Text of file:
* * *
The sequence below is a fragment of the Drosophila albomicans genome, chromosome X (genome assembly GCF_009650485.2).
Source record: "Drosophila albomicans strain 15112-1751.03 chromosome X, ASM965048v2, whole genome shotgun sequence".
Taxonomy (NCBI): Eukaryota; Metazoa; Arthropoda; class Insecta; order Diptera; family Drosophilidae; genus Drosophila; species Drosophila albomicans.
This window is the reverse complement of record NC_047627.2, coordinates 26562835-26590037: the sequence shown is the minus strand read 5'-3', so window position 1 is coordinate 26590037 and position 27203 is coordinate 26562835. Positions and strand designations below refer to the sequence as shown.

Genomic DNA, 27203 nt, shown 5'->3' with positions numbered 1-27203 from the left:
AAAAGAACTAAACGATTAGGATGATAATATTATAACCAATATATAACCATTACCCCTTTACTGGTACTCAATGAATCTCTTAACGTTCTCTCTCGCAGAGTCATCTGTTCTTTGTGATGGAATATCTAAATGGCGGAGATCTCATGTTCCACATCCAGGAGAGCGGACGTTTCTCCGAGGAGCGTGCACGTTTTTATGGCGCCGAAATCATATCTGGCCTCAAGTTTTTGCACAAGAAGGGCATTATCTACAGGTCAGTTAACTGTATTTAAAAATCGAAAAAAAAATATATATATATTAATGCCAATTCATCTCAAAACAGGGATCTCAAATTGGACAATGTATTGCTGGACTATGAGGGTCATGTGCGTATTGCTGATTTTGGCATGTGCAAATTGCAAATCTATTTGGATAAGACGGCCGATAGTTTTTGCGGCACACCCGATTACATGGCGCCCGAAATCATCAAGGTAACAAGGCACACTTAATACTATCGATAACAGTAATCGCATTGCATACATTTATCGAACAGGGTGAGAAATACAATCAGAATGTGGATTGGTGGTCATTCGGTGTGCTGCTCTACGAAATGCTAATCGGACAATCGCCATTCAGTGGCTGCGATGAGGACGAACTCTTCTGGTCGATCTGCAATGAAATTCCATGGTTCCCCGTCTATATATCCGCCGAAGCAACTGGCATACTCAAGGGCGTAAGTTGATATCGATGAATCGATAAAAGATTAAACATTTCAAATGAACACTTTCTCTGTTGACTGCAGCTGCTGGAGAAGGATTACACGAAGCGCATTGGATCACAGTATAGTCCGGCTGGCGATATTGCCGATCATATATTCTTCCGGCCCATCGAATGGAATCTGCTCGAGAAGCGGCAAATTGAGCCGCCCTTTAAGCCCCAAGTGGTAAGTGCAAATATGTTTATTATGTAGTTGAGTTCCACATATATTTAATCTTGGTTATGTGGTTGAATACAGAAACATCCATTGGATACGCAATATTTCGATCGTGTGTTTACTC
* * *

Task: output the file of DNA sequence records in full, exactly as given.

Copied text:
The sequence below is a fragment of the Drosophila albomicans genome, chromosome X (genome assembly GCF_009650485.2).
Source record: "Drosophila albomicans strain 15112-1751.03 chromosome X, ASM965048v2, whole genome shotgun sequence".
Taxonomy (NCBI): Eukaryota; Metazoa; Arthropoda; class Insecta; order Diptera; family Drosophilidae; genus Drosophila; species Drosophila albomicans.
This window is the reverse complement of record NC_047627.2, coordinates 26562835-26590037: the sequence shown is the minus strand read 5'-3', so window position 1 is coordinate 26590037 and position 27203 is coordinate 26562835. Positions and strand designations below refer to the sequence as shown.

Genomic DNA, 27203 nt, shown 5'->3' with positions numbered 1-27203 from the left:
AAAAGAACTAAACGATTAGGATGATAATATTATAACCAATATATAACCATTACCCCTTTACTGGTACTCAATGAATCTCTTAACGTTCTCTCTCGCAGAGTCATCTGTTCTTTGTGATGGAATATCTAAATGGCGGAGATCTCATGTTCCACATCCAGGAGAGCGGACGTTTCTCCGAGGAGCGTGCACGTTTTTATGGCGCCGAAATCATATCTGGCCTCAAGTTTTTGCACAAGAAGGGCATTATCTACAGGTCAGTTAACTGTATTTAAAAATCGAAAAAAAAATATATATATATTAATGCCAATTCATCTCAAAACAGGGATCTCAAATTGGACAATGTATTGCTGGACTATGAGGGTCATGTGCGTATTGCTGATTTTGGCATGTGCAAATTGCAAATCTATTTGGATAAGACGGCCGATAGTTTTTGCGGCACACCCGATTACATGGCGCCCGAAATCATCAAGGTAACAAGGCACACTTAATACTATCGATAACAGTAATCGCATTGCATACATTTATCGAACAGGGTGAGAAATACAATCAGAATGTGGATTGGTGGTCATTCGGTGTGCTGCTCTACGAAATGCTAATCGGACAATCGCCATTCAGTGGCTGCGATGAGGACGAACTCTTCTGGTCGATCTGCAATGAAATTCCATGGTTCCCCGTCTATATATCCGCCGAAGCAACTGGCATACTCAAGGGCGTAAGTTGATATCGATGAATCGATAAAAGATTAAACATTTCAAATGAACACTTTCTCTGTTGACTGCAGCTGCTGGAGAAGGATTACACGAAGCGCATTGGATCACAGTATAGTCCGGCTGGCGATATTGCCGATCATATATTCTTCCGGCCCATCGAATGGAATCTGCTCGAGAAGCGGCAAATTGAGCCGCCCTTTAAGCCCCAAGTGGTAAGTGCAAATATGTTTATTATGTAGTTGAGTTCCACATATATTTAATCTTGGTTATGTGGTTGAATACAGAAACATCCATTGGATACGCAATATTTCGATCGTGTGTTTACTC